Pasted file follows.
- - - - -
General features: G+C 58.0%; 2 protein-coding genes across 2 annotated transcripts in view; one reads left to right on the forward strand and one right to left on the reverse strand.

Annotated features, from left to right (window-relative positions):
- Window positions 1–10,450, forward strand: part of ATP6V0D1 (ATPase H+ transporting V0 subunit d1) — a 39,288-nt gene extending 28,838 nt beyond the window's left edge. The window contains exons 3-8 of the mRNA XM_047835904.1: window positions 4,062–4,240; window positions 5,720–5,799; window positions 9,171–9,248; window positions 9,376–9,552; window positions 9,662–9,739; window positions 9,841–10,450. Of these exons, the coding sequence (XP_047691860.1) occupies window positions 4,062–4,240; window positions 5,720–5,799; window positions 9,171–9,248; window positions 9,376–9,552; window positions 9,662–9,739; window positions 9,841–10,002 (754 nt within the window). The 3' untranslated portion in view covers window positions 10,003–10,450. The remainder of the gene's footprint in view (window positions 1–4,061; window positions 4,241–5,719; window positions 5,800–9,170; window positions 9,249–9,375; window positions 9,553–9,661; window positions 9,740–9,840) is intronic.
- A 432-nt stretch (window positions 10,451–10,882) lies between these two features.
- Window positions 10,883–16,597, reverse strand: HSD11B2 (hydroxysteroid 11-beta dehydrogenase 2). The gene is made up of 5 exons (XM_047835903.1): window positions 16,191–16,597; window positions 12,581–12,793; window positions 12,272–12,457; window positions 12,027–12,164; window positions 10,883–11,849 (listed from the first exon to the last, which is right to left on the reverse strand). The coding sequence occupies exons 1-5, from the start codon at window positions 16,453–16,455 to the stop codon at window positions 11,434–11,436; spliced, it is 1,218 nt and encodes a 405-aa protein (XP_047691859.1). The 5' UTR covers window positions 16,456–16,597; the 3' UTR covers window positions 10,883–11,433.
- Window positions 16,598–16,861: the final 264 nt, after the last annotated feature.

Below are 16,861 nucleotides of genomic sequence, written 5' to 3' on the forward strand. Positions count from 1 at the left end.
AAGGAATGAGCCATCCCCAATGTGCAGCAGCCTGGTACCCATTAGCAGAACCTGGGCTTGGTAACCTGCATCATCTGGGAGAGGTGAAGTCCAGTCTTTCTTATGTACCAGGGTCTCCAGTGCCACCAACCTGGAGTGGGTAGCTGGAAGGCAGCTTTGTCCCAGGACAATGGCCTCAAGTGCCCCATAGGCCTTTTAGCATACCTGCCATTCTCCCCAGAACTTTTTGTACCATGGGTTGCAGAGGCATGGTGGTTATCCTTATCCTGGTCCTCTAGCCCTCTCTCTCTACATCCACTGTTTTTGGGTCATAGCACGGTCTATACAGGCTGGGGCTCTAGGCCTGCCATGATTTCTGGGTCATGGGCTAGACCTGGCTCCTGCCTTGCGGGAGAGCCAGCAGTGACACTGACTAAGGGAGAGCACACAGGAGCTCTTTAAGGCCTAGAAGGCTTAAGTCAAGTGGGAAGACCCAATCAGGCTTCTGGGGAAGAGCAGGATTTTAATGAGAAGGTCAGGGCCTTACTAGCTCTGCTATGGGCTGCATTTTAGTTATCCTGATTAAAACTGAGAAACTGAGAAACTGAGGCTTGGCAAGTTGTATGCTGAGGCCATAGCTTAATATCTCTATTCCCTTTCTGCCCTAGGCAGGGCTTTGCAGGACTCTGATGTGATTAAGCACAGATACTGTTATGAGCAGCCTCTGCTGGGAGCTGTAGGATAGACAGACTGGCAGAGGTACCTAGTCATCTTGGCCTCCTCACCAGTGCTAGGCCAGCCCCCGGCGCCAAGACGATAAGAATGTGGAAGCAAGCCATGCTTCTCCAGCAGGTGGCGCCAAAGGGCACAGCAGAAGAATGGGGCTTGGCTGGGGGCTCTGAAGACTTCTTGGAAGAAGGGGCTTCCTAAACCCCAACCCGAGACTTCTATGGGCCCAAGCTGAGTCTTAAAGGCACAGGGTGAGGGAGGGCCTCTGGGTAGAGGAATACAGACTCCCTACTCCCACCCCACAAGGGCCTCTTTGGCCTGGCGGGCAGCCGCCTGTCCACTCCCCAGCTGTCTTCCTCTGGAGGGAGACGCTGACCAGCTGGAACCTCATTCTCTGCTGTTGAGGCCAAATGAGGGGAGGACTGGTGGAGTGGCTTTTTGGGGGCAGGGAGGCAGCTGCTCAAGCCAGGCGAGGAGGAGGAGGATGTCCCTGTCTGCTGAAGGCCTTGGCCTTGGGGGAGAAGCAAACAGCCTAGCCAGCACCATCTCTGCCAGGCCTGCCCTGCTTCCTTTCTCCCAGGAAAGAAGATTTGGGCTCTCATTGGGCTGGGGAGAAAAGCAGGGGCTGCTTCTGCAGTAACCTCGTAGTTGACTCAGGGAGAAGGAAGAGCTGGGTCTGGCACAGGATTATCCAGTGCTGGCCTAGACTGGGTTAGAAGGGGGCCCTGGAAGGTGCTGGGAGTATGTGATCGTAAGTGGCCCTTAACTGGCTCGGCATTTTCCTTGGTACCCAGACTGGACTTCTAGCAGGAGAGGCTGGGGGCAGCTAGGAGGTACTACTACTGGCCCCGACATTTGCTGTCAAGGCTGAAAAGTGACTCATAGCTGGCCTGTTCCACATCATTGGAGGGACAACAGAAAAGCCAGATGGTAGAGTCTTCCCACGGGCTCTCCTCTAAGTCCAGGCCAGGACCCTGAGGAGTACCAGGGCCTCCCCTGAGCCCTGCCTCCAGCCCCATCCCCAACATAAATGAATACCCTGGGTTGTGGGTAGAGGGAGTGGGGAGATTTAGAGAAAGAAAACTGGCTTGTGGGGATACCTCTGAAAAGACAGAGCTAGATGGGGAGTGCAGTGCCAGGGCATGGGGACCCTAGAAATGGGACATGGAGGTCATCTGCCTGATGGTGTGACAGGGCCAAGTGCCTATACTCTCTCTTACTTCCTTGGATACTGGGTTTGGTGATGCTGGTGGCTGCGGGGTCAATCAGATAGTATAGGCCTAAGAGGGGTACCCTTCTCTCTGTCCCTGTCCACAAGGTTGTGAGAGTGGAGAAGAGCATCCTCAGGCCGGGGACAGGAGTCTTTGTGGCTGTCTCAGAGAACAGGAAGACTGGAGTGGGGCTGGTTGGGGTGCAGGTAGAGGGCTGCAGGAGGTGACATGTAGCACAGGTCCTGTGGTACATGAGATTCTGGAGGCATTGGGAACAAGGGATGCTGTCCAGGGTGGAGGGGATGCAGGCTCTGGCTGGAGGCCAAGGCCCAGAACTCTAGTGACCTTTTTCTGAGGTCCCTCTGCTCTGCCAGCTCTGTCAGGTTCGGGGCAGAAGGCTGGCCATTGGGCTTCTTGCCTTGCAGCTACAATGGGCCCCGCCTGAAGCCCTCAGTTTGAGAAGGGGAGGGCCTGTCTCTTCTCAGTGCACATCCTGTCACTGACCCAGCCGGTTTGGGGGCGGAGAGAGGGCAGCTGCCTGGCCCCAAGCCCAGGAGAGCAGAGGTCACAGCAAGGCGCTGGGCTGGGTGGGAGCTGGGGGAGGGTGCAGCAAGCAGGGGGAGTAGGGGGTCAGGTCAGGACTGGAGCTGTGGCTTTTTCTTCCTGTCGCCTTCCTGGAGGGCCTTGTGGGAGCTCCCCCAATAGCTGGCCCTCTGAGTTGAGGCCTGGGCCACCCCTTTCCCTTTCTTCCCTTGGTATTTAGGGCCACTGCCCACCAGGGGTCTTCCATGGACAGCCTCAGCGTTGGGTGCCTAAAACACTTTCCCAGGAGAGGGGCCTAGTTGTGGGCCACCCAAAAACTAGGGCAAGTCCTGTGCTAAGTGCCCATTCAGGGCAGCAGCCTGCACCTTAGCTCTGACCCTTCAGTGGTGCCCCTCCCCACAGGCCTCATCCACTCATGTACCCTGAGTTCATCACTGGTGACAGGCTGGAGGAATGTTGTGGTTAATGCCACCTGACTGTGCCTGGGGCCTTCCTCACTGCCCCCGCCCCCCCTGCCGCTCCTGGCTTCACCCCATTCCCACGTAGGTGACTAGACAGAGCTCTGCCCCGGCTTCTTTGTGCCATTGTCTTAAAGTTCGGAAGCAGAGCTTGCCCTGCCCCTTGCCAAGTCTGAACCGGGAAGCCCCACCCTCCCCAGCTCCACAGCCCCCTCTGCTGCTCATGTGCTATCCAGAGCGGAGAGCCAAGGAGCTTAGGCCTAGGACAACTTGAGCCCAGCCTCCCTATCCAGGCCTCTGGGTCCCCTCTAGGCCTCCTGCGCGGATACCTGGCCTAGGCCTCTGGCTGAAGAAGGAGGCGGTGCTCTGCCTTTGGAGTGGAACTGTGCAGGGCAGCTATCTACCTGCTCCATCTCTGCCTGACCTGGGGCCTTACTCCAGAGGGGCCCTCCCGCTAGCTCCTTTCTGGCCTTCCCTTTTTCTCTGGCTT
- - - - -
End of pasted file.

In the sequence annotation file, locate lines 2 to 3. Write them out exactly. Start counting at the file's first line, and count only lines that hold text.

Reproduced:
Annotated features, from left to right (window-relative positions):
- Window positions 1–10,450, forward strand: part of ATP6V0D1 (ATPase H+ transporting V0 subunit d1) — a 39,288-nt gene extending 28,838 nt beyond the window's left edge. The window contains exons 3-8 of the mRNA XM_047835904.1: window positions 4,062–4,240; window positions 5,720–5,799; window positions 9,171–9,248; window positions 9,376–9,552; window positions 9,662–9,739; window positions 9,841–10,450. Of these exons, the coding sequence (XP_047691860.1) occupies window positions 4,062–4,240; window positions 5,720–5,799; window positions 9,171–9,248; window positions 9,376–9,552; window positions 9,662–9,739; window positions 9,841–10,002 (754 nt within the window). The 3' untranslated portion in view covers window positions 10,003–10,450. The remainder of the gene's footprint in view (window positions 1–4,061; window positions 4,241–5,719; window positions 5,800–9,170; window positions 9,249–9,375; window positions 9,553–9,661; window positions 9,740–9,840) is intronic.